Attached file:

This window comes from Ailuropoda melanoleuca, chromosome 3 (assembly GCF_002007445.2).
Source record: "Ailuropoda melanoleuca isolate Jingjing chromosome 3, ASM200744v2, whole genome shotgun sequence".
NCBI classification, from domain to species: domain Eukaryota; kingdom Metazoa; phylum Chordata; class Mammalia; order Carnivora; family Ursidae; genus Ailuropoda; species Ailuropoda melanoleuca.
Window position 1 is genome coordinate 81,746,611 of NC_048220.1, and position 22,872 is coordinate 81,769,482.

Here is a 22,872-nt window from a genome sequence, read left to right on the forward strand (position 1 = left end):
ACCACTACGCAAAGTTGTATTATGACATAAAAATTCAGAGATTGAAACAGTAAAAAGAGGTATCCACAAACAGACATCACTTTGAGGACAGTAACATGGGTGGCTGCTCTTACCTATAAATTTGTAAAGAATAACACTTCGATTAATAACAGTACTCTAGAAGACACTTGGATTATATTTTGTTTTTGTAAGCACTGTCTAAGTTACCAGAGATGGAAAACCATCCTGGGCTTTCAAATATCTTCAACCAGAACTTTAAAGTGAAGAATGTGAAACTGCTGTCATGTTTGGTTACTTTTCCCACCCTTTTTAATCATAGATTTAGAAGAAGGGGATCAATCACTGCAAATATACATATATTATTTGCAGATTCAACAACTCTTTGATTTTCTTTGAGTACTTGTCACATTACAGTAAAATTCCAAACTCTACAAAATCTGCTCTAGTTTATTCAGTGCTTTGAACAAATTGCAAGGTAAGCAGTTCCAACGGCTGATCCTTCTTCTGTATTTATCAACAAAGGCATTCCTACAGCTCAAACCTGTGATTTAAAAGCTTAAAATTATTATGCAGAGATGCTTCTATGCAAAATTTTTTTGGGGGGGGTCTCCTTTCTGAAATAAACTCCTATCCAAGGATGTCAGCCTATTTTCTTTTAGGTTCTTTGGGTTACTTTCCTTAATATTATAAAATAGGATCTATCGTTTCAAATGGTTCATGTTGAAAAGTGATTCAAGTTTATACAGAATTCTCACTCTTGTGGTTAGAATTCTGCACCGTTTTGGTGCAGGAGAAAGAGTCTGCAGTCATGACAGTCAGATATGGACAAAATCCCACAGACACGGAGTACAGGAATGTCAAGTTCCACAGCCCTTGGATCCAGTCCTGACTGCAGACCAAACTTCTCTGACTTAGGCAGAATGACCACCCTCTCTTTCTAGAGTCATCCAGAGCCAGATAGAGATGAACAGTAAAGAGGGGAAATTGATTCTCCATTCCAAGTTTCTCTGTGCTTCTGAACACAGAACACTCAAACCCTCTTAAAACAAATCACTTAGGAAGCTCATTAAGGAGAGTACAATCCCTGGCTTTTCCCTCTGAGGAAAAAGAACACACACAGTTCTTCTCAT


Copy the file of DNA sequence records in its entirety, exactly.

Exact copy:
This window comes from Ailuropoda melanoleuca, chromosome 3 (assembly GCF_002007445.2).
Source record: "Ailuropoda melanoleuca isolate Jingjing chromosome 3, ASM200744v2, whole genome shotgun sequence".
NCBI classification, from domain to species: domain Eukaryota; kingdom Metazoa; phylum Chordata; class Mammalia; order Carnivora; family Ursidae; genus Ailuropoda; species Ailuropoda melanoleuca.
Window position 1 is genome coordinate 81,746,611 of NC_048220.1, and position 22,872 is coordinate 81,769,482.

Here is a 22,872-nt window from a genome sequence, read left to right on the forward strand (position 1 = left end):
ACCACTACGCAAAGTTGTATTATGACATAAAAATTCAGAGATTGAAACAGTAAAAAGAGGTATCCACAAACAGACATCACTTTGAGGACAGTAACATGGGTGGCTGCTCTTACCTATAAATTTGTAAAGAATAACACTTCGATTAATAACAGTACTCTAGAAGACACTTGGATTATATTTTGTTTTTGTAAGCACTGTCTAAGTTACCAGAGATGGAAAACCATCCTGGGCTTTCAAATATCTTCAACCAGAACTTTAAAGTGAAGAATGTGAAACTGCTGTCATGTTTGGTTACTTTTCCCACCCTTTTTAATCATAGATTTAGAAGAAGGGGATCAATCACTGCAAATATACATATATTATTTGCAGATTCAACAACTCTTTGATTTTCTTTGAGTACTTGTCACATTACAGTAAAATTCCAAACTCTACAAAATCTGCTCTAGTTTATTCAGTGCTTTGAACAAATTGCAAGGTAAGCAGTTCCAACGGCTGATCCTTCTTCTGTATTTATCAACAAAGGCATTCCTACAGCTCAAACCTGTGATTTAAAAGCTTAAAATTATTATGCAGAGATGCTTCTATGCAAAATTTTTTTGGGGGGGGTCTCCTTTCTGAAATAAACTCCTATCCAAGGATGTCAGCCTATTTTCTTTTAGGTTCTTTGGGTTACTTTCCTTAATATTATAAAATAGGATCTATCGTTTCAAATGGTTCATGTTGAAAAGTGATTCAAGTTTATACAGAATTCTCACTCTTGTGGTTAGAATTCTGCACCGTTTTGGTGCAGGAGAAAGAGTCTGCAGTCATGACAGTCAGATATGGACAAAATCCCACAGACACGGAGTACAGGAATGTCAAGTTCCACAGCCCTTGGATCCAGTCCTGACTGCAGACCAAACTTCTCTGACTTAGGCAGAATGACCACCCTCTCTTTCTAGAGTCATCCAGAGCCAGATAGAGATGAACAGTAAAGAGGGGAAATTGATTCTCCATTCCAAGTTTCTCTGTGCTTCTGAACACAGAACACTCAAACCCTCTTAAAACAAATCACTTAGGAAGCTCATTAAGGAGAGTACAATCCCTGGCTTTTCCCTCTGAGGAAAAAGAACACACACAGTTCTTCTCAT